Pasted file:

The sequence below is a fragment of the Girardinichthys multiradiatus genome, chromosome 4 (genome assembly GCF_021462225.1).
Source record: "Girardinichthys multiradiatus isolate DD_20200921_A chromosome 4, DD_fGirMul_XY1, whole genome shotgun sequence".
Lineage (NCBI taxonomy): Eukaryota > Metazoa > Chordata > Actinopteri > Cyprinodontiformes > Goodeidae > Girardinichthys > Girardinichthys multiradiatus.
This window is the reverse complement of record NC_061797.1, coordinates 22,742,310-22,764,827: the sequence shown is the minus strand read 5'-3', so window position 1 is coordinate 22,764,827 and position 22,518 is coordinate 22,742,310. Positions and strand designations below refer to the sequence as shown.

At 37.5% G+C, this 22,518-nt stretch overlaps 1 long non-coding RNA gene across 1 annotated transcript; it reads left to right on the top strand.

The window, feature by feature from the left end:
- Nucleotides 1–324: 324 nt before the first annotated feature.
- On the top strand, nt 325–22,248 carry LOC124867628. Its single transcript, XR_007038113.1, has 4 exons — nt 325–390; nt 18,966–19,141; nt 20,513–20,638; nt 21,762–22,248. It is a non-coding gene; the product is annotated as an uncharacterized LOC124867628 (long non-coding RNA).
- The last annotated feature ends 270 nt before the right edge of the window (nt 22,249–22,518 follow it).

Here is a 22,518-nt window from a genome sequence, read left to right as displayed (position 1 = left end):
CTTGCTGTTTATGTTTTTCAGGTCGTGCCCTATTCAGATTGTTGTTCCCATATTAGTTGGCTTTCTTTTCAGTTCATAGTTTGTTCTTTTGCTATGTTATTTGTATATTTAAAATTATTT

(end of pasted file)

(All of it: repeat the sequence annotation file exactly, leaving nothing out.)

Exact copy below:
The sequence below is a fragment of the Girardinichthys multiradiatus genome, chromosome 4 (genome assembly GCF_021462225.1).
Source record: "Girardinichthys multiradiatus isolate DD_20200921_A chromosome 4, DD_fGirMul_XY1, whole genome shotgun sequence".
Lineage (NCBI taxonomy): Eukaryota > Metazoa > Chordata > Actinopteri > Cyprinodontiformes > Goodeidae > Girardinichthys > Girardinichthys multiradiatus.
This window is the reverse complement of record NC_061797.1, coordinates 22,742,310-22,764,827: the sequence shown is the minus strand read 5'-3', so window position 1 is coordinate 22,764,827 and position 22,518 is coordinate 22,742,310. Positions and strand designations below refer to the sequence as shown.

At 37.5% G+C, this 22,518-nt stretch overlaps 1 long non-coding RNA gene across 1 annotated transcript; it reads left to right on the top strand.

The window, feature by feature from the left end:
- Nucleotides 1–324: 324 nt before the first annotated feature.
- On the top strand, nt 325–22,248 carry LOC124867628. Its single transcript, XR_007038113.1, has 4 exons — nt 325–390; nt 18,966–19,141; nt 20,513–20,638; nt 21,762–22,248. It is a non-coding gene; the product is annotated as an uncharacterized LOC124867628 (long non-coding RNA).
- The last annotated feature ends 270 nt before the right edge of the window (nt 22,249–22,518 follow it).

Here is a 22,518-nt window from a genome sequence, read left to right as displayed (position 1 = left end):
CTTGCTGTTTATGTTTTTCAGGTCGTGCCCTATTCAGATTGTTGTTCCCATATTAGTTGGCTTTCTTTTCAGTTCATAGTTTGTTCTTTTGCTATGTTATTTGTATATTTAAAATTATTT